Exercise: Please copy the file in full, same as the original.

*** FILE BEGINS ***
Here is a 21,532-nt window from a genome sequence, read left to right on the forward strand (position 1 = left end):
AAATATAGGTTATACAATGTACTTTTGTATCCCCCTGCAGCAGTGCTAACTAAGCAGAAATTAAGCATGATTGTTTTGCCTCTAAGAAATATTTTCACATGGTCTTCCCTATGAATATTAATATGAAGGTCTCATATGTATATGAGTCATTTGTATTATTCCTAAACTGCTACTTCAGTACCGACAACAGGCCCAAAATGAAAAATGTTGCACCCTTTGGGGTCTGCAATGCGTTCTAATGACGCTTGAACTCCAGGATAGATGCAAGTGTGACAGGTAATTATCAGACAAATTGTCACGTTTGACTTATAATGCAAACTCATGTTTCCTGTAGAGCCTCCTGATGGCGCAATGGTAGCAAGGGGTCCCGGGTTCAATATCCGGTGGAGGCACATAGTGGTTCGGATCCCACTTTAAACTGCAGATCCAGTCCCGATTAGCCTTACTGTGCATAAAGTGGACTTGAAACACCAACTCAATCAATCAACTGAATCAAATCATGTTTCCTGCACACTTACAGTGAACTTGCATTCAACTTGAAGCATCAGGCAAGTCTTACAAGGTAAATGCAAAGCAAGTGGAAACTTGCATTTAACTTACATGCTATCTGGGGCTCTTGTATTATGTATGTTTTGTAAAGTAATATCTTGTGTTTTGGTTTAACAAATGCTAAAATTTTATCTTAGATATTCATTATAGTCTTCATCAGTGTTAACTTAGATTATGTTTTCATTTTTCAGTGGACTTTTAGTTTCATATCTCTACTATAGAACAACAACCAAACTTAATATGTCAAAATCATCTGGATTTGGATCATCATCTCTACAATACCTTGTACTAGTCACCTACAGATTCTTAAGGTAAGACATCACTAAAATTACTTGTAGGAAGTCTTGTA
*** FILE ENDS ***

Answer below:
Here is a 21,532-nt window from a genome sequence, read left to right on the forward strand (position 1 = left end):
AAATATAGGTTATACAATGTACTTTTGTATCCCCCTGCAGCAGTGCTAACTAAGCAGAAATTAAGCATGATTGTTTTGCCTCTAAGAAATATTTTCACATGGTCTTCCCTATGAATATTAATATGAAGGTCTCATATGTATATGAGTCATTTGTATTATTCCTAAACTGCTACTTCAGTACCGACAACAGGCCCAAAATGAAAAATGTTGCACCCTTTGGGGTCTGCAATGCGTTCTAATGACGCTTGAACTCCAGGATAGATGCAAGTGTGACAGGTAATTATCAGACAAATTGTCACGTTTGACTTATAATGCAAACTCATGTTTCCTGTAGAGCCTCCTGATGGCGCAATGGTAGCAAGGGGTCCCGGGTTCAATATCCGGTGGAGGCACATAGTGGTTCGGATCCCACTTTAAACTGCAGATCCAGTCCCGATTAGCCTTACTGTGCATAAAGTGGACTTGAAACACCAACTCAATCAATCAACTGAATCAAATCATGTTTCCTGCACACTTACAGTGAACTTGCATTCAACTTGAAGCATCAGGCAAGTCTTACAAGGTAAATGCAAAGCAAGTGGAAACTTGCATTTAACTTACATGCTATCTGGGGCTCTTGTATTATGTATGTTTTGTAAAGTAATATCTTGTGTTTTGGTTTAACAAATGCTAAAATTTTATCTTAGATATTCATTATAGTCTTCATCAGTGTTAACTTAGATTATGTTTTCATTTTTCAGTGGACTTTTAGTTTCATATCTCTACTATAGAACAACAACCAAACTTAATATGTCAAAATCATCTGGATTTGGATCATCATCTCTACAATACCTTGTACTAGTCACCTACAGATTCTTAAGGTAAGACATCACTAAAATTACTTGTAGGAAGTCTTGTA